Doc: Regular Pap tests and HPV vaccine are keys
Dear Dr. Roach: Last year, I had an abnormal Pap smear. My follow-up colposcopy did not show anything. Two weeks ago, I had another abnormal Pap smear, and I am scheduled for another colposcopy next month. I am scared and nervous that precancerous cells will be found. I am 51 years old.
Dear O.K.: In the majority of cases of cervical cancer, the cells in the cervix go through a progression from normal to precancerous to invasive cancer. It takes a long time for precancerous cells to become cancerous — seven years, on average, so there is plenty of time to find it and remove it before it becomes a problem. Very few women who get regular screenings will develop invasive cancer, and those few who do almost always are found in the very early stages of disease. Treatment at an early stage is effective and is much easier than treating more advanced cancer.
We already are seeing the incidence of precancerous cells and cervical cancer decreasing since the introduction of the HPV vaccine. I am hopeful that future generations of physicians will seldom or never see a case of cervical cancer. For years I have heard people wish for a vaccine against cancer. While cancer isn’t one disease, there is a vaccine that can almost completely eliminate the risk for cervical cancer, so I strongly recommend it for females age 9-26. Males age 13-21 likely will reduce their risk for other kinds of cancer by getting the HPV vaccine, in addition to protecting their future partners.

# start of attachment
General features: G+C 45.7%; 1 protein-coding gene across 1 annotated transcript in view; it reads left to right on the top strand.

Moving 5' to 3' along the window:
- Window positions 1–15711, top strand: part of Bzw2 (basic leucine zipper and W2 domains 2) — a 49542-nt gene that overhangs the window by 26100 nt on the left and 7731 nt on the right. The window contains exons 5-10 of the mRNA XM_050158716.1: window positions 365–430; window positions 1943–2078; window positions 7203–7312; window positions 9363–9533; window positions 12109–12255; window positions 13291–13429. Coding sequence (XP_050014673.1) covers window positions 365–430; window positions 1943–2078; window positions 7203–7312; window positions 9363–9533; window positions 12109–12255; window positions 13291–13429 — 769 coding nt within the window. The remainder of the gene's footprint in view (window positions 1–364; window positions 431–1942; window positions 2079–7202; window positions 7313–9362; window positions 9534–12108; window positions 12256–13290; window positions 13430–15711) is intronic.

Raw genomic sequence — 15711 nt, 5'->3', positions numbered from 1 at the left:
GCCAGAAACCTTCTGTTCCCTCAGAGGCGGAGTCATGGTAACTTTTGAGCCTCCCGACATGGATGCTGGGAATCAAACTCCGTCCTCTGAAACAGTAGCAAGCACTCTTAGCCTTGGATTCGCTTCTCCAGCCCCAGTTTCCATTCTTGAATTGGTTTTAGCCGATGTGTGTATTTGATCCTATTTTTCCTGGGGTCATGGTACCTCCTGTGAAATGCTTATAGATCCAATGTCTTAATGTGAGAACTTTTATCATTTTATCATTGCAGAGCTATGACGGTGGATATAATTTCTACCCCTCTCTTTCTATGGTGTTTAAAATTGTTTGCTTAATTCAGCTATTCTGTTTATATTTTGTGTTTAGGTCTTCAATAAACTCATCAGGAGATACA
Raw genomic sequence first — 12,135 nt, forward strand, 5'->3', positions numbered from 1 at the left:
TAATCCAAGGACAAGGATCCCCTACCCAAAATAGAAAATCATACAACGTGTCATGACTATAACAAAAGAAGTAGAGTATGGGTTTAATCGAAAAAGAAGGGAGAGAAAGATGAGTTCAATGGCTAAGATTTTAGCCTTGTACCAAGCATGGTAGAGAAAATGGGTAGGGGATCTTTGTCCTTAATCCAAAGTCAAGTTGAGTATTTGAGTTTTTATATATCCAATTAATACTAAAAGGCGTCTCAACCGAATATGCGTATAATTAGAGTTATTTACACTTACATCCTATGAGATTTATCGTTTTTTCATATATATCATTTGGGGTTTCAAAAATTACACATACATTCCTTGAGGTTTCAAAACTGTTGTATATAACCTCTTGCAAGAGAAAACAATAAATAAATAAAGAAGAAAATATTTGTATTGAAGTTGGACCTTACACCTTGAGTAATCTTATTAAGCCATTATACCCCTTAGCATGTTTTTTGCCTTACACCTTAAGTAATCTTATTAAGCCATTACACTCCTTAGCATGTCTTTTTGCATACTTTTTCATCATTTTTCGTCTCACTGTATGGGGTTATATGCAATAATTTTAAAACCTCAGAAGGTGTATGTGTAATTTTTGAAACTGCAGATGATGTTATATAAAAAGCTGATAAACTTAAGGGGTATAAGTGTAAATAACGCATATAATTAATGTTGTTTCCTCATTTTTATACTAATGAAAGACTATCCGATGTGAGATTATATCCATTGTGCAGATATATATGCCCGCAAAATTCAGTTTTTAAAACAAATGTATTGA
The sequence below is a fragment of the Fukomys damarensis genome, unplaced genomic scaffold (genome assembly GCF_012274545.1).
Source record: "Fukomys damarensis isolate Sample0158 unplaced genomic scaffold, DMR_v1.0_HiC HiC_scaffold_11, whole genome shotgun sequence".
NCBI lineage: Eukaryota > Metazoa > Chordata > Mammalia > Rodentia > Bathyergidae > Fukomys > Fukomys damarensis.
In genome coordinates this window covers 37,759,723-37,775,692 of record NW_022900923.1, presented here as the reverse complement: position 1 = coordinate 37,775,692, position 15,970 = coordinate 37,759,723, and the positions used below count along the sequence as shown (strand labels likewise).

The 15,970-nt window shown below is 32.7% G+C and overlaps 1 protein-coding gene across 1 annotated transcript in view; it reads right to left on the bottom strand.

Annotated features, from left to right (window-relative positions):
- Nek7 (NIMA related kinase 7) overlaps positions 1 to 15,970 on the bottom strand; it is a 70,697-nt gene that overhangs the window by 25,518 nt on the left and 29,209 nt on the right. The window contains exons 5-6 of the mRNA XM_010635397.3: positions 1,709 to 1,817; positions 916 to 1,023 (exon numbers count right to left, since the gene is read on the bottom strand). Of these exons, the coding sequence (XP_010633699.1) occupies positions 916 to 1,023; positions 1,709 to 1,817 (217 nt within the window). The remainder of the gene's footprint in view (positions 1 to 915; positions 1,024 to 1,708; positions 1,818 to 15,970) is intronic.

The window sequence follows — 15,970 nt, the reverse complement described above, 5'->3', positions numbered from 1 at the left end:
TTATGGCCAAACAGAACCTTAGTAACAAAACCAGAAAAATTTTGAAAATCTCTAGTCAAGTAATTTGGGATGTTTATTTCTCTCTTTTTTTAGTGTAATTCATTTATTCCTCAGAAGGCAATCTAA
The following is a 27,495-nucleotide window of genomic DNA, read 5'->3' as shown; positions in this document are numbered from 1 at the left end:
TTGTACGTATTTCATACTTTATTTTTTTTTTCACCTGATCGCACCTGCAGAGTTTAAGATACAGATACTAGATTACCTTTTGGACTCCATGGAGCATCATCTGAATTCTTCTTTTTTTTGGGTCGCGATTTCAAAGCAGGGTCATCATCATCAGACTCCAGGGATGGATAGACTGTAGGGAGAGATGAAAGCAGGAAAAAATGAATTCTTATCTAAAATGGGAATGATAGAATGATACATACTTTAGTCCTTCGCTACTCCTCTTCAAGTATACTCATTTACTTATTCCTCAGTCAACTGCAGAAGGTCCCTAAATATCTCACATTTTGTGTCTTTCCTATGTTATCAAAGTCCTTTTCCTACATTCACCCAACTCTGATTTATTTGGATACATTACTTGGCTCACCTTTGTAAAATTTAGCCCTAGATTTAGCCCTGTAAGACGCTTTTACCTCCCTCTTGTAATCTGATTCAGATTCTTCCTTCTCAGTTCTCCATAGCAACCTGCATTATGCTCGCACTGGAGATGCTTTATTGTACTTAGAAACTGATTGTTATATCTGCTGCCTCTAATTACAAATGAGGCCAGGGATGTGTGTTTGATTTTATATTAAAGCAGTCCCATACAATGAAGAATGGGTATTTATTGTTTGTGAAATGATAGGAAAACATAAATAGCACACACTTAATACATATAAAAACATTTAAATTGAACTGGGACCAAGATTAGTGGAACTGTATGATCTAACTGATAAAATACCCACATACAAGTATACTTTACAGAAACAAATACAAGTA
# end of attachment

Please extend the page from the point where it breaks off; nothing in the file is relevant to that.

You should go to the colposcopy, and I hope the results will be favorable.
Dear Dr. Roach: My wife and I were quite puzzled by a recent column, in which you advised a man you diagnosed as suffering from SIADH, the syndrome of inappropriate antidiuretic hormone secretion. After he was given additional water, then later a saline IV drip to maintain his sodium level, and achieved only marginal results, he was given a single pill of tolvaptan. He reported that the single pill caused him to “release 6.7 liters of urine”! That’s over 7 quarts, or 14 pints; but the maximum capacity of the human bladder is generally accepted as 2-3 pints. How do you explain this apparent monster discrepancy?
Dear B.A.: The bladder normally sends a signal when it’s time to empty, at about 150-200 cc (5 to 7 ounces or so), but it can hold maximally perhaps 600 cc (about 1 pint) under normal circumstances. People with larger amounts than that in the bladder generally have a problem with nerve function of the bladder.
In the case of D.L., who had what I thought was SIADH, he released the 6.7 liters overnight. The kidneys can filter about 40 liters of urine a day, so what he reported was well in the range of normal physiology (although, as I said, I worry about correcting the abnormally low sodium level too fast).
I recall a woman during my training who had a rare complication of pregnancy — peripartum cardiomyopathy, in which the mother’s heart goes into heart failure, unable to squeeze properly. Although we treated her as best we could, one day her heart just started working again suddenly, and she was able to get rid of 20 liters of extra fluid in a day (that’s a 44-pound weight loss) without any medication. It was a remarkable display of the power of a healthy heart and set of kidneys to restore equilibrium. With normal bladder capacity, that would have been over 100 trips to the bathroom!
Email questions to ToYourGoodHealth@med.cornell.edu.